Zaltbommel: fortified town on the Waal River

The fortified town of Zaltbommel is located just south of the Waal river in the southwest of the province of Gelderland. The city is more than a thousand years old. In the year 850, ‘Bomela’, the name at that time, was already being spoken of. History is palpable everywhere in the city of Zaltbommel. Especially in the part with the city walls you will come across many old sights, such as the stubby tower without a spire, the Waalkade and the Medieval city walls themselves. As of January 1, 2017, Zaltbommel had 12,137 inhabitants. Today the city also attracts many young people with the construction of the Waluwe district and the Binnenvergt district. People have known the city of Zaltbommel for more than a thousand years. The city used to be called ‘Bommel’, but even today the name is still used. The oldest form of the city’s name is ‘Bomela’ or ‘Bomelo’. It is a combination of the words ‘boom’ and ‘lo’. Lo represents a deciduous forest on a rise in a swampy area. In Zaltbommel this is of course the embankment of the Waal river. In 1297 Bommel was given the prefix ‘Salt’. This was because of the salt trade, which was important in Bommel. This also distinguished Zaltbommel from Maasbommel.

History of Zaltbommel

In the year 850 ‘Bomela’ was no more than a small settlement, but when the city received toll and coin rights in 999, it grew into an important trading center. Zaltbommel received city rights in 1231 and the city walls were built in 1315.
In 1572 the city council of Zaltbommel sided with the Geuzen and therefore against the Spaniards. They responded by attacking the city twice. In both 1574 and 1599, the Spanish failed to gain control of the city.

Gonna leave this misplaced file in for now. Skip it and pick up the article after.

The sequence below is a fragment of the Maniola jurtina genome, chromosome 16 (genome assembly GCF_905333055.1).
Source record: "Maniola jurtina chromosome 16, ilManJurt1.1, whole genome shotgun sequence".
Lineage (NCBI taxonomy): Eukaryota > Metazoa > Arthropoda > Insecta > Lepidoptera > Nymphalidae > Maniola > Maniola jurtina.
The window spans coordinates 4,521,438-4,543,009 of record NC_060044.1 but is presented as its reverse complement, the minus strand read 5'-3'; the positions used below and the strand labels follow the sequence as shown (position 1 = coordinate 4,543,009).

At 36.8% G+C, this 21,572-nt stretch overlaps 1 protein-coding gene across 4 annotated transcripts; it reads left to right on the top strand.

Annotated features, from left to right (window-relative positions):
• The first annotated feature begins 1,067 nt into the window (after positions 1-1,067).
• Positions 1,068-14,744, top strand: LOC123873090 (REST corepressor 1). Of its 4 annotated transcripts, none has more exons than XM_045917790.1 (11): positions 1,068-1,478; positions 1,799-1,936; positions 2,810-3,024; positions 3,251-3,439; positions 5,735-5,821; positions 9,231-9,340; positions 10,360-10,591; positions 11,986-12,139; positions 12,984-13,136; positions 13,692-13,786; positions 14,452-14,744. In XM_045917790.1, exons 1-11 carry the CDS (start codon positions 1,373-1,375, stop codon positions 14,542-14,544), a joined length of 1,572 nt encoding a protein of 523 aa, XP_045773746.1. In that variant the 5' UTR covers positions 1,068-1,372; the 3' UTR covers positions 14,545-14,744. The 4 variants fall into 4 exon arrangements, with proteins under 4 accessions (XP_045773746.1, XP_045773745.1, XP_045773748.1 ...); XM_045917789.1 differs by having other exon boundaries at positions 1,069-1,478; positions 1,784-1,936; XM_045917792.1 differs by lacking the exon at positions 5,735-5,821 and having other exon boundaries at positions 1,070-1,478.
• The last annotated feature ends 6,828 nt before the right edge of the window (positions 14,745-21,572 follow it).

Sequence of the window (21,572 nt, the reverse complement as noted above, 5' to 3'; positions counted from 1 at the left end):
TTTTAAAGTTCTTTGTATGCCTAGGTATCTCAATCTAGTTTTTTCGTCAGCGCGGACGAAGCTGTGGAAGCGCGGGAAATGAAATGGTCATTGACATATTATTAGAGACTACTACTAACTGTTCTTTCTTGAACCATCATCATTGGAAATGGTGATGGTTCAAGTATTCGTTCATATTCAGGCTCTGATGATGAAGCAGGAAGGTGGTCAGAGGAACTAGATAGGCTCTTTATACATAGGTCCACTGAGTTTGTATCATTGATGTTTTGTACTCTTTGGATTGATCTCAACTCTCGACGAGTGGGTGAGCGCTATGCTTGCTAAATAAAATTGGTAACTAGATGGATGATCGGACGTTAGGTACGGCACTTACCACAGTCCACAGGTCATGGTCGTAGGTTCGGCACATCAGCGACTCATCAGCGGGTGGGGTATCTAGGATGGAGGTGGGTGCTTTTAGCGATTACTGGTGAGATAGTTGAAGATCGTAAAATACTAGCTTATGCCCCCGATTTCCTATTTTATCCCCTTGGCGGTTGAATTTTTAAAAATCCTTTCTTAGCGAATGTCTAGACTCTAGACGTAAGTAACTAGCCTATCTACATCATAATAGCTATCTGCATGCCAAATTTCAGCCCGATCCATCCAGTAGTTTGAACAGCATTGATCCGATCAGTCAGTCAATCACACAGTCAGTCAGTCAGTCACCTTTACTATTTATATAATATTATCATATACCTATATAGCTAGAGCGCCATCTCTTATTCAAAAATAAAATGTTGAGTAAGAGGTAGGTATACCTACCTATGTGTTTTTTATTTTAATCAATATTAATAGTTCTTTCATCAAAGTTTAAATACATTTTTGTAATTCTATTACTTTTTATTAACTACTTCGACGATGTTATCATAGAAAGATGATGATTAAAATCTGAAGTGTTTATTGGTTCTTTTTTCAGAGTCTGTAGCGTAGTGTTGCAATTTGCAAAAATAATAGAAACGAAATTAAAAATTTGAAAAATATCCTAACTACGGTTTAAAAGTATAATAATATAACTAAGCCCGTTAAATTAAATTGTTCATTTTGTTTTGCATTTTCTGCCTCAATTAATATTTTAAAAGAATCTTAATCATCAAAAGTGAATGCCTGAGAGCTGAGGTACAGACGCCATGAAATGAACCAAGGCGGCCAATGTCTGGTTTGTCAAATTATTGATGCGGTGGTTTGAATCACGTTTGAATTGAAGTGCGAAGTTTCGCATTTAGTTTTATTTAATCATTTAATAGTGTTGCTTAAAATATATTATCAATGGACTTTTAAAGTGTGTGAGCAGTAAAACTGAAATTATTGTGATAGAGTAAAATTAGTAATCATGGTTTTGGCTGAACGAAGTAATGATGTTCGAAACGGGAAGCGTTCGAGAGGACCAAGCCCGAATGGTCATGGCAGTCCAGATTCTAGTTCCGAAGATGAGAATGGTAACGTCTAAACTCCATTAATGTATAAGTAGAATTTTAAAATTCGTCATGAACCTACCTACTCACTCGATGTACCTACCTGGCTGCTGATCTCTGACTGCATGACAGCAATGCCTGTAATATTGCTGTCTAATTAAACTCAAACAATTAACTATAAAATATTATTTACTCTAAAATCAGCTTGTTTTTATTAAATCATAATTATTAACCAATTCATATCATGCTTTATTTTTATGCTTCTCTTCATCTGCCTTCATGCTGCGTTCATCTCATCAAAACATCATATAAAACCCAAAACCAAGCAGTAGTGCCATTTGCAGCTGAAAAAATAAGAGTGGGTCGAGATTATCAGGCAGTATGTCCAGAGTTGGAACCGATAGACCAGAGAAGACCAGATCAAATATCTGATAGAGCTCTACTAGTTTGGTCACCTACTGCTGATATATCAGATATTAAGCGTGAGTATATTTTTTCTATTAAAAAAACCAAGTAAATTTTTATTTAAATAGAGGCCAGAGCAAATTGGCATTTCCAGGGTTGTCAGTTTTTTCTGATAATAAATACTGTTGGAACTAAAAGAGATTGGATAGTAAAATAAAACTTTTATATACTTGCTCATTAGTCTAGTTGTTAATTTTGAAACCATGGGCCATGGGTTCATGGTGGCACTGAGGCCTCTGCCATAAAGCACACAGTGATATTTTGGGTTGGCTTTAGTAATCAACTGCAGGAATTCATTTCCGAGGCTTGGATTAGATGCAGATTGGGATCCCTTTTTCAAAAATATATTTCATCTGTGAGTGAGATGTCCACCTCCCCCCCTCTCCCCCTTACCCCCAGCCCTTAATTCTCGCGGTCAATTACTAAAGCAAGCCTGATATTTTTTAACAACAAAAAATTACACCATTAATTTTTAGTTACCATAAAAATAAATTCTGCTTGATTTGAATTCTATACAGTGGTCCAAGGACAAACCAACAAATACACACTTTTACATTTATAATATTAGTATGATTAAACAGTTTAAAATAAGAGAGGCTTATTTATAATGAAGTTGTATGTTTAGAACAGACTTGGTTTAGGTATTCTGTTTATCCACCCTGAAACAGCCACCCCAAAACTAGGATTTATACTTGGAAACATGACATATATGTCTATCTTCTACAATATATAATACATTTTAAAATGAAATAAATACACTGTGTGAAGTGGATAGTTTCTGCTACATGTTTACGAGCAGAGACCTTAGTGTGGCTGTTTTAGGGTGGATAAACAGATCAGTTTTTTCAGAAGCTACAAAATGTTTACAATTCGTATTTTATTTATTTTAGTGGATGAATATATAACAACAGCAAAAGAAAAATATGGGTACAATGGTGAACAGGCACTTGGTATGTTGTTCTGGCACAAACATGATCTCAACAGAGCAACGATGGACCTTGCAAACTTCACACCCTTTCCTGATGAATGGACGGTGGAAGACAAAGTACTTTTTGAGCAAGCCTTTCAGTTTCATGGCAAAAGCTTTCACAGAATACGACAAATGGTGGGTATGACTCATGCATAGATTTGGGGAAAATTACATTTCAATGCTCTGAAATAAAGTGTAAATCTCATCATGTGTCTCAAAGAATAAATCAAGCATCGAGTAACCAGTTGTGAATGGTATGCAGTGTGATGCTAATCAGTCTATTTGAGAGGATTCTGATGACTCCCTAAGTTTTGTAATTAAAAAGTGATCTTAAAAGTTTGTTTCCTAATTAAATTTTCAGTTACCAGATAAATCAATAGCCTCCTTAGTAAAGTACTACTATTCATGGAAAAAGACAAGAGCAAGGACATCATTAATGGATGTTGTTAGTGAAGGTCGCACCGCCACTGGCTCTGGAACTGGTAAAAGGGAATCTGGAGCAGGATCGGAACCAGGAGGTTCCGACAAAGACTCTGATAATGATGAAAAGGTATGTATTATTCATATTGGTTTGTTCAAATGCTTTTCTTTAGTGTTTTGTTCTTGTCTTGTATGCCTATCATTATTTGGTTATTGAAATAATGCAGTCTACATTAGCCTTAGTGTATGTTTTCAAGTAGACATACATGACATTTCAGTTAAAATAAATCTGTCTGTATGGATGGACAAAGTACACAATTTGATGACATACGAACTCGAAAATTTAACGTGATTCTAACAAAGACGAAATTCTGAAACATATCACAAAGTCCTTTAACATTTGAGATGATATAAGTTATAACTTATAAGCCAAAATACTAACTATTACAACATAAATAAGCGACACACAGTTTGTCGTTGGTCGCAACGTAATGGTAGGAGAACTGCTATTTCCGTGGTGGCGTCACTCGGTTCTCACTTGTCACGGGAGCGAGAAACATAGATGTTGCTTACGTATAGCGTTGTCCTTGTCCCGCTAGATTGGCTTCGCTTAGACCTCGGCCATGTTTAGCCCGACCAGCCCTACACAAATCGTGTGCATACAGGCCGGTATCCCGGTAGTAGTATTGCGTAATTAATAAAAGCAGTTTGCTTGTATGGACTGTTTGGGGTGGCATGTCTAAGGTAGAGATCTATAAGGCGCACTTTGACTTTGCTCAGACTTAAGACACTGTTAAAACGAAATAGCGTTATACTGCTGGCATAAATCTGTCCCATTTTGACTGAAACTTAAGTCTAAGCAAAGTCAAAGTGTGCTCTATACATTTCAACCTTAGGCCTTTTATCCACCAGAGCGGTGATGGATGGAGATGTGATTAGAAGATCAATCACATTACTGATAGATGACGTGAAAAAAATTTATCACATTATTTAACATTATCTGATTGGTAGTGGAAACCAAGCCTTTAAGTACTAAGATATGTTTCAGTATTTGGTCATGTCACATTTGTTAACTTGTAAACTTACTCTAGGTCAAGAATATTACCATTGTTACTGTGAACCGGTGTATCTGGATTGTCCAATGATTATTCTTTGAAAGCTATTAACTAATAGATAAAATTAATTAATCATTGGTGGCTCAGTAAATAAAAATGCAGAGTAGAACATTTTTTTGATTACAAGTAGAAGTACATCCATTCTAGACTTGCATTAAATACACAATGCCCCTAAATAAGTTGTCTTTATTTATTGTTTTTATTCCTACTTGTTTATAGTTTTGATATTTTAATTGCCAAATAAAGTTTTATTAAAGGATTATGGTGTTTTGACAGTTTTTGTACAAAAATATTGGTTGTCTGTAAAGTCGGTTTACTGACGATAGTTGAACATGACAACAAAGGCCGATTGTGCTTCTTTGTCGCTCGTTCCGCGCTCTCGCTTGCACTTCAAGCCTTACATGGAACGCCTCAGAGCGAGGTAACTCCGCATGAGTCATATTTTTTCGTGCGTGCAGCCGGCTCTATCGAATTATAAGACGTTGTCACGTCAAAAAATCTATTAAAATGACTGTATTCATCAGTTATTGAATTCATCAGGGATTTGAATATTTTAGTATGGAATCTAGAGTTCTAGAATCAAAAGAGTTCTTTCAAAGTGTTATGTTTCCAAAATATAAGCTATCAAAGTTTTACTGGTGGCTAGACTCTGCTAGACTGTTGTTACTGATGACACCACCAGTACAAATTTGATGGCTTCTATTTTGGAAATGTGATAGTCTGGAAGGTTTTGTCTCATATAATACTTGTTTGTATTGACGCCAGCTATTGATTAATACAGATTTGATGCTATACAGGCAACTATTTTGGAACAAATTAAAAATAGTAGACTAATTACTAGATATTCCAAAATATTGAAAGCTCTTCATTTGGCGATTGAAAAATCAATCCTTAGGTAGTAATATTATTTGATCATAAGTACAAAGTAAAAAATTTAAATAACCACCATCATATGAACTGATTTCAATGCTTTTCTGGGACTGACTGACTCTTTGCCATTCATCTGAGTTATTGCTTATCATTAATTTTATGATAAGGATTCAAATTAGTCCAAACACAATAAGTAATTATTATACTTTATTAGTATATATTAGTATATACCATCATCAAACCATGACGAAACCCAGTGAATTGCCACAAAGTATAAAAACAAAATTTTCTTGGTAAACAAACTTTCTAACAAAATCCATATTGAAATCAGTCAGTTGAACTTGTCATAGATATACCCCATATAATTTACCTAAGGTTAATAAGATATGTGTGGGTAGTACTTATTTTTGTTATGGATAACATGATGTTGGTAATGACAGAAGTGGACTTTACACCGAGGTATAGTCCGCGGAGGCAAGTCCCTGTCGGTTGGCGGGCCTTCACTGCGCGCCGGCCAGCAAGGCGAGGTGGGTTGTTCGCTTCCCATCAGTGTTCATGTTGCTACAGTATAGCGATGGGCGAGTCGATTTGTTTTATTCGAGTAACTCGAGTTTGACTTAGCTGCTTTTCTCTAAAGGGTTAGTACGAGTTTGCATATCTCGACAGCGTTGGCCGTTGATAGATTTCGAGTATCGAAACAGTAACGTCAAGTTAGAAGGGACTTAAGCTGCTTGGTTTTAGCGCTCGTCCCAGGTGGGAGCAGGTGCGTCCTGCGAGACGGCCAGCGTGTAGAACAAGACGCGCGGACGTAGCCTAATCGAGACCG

The inhabitants of Zaltbommel were mainly involved in trade and industry. Zaltbommel was in a favorable location for the transit of goods. When a sandbank began to form in the Waal River in the 17th century, the city’s port function declined.
Martinus Nijhoff Bridge / Source: Robkemme, Flickr (CC BY-SA-2.0) Industrialization got underway in the mid-19th century. This also started the construction of a railway bridge that opened in 1869. The railway bridge connected Zaltbommel with places on the other side of the Waal. A road bridge over the river was used for the first time in 1933, after years of using ferries to cross the water. The Martinus Nijhoff Bridge that currently spans the Waal was opened in 1996.


Martinus Nijhoff bridge

The Martinus Nijhoff Bridge is apparently one of the most famous sights of Zaltbommel. The bridge connects Zaltbommel with the places on the other side of the Waal river. The A2 motorway is across the bridge. The bridge was opened by Minister Jorritsma on January 18, 1996. The name of the bridge comes from poet Martinus Nijhoff, who wrote in one of his poems that he went to see the new bridge in Zaltbommel.

St. Martin’s Church